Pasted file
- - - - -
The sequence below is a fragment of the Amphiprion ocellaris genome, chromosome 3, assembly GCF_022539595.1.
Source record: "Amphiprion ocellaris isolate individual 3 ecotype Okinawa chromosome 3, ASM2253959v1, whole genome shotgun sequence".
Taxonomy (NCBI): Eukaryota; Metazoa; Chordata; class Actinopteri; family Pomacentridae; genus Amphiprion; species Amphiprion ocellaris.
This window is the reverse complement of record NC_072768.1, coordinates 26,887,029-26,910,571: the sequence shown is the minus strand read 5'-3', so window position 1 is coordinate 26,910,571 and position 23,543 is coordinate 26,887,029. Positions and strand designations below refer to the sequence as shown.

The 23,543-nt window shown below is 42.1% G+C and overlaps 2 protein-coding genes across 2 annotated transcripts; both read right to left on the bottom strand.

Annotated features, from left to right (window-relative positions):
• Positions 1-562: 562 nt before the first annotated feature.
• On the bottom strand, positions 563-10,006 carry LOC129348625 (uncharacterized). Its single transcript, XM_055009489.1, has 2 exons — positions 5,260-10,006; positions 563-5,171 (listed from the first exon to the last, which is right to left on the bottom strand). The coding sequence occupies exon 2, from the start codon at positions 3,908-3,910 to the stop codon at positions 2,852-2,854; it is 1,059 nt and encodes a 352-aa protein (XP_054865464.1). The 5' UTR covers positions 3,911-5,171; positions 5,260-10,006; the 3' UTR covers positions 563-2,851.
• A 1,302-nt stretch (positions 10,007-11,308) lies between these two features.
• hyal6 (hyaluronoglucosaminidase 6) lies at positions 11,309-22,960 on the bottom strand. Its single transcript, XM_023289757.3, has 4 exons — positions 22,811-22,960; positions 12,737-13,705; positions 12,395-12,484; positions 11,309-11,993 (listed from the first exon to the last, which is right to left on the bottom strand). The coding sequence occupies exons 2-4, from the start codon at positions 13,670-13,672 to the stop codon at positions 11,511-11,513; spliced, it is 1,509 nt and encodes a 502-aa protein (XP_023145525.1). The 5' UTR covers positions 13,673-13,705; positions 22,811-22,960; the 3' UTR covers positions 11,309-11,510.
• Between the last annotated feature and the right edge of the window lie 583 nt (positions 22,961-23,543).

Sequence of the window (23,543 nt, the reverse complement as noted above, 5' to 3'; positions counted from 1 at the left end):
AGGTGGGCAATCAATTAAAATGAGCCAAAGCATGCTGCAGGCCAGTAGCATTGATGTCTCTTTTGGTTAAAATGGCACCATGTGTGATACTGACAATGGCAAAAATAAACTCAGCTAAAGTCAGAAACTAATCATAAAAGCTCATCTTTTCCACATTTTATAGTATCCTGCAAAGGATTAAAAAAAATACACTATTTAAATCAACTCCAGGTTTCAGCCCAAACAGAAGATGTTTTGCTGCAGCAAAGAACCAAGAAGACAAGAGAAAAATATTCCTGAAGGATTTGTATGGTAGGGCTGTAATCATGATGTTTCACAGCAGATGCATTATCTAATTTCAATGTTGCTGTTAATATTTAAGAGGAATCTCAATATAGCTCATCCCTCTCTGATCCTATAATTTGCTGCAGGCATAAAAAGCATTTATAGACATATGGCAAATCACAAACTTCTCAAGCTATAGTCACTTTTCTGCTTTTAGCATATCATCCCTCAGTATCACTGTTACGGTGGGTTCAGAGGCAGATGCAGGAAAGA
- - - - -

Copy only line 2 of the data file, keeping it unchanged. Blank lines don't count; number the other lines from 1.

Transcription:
Source record: "Amphiprion ocellaris isolate individual 3 ecotype Okinawa chromosome 3, ASM2253959v1, whole genome shotgun sequence".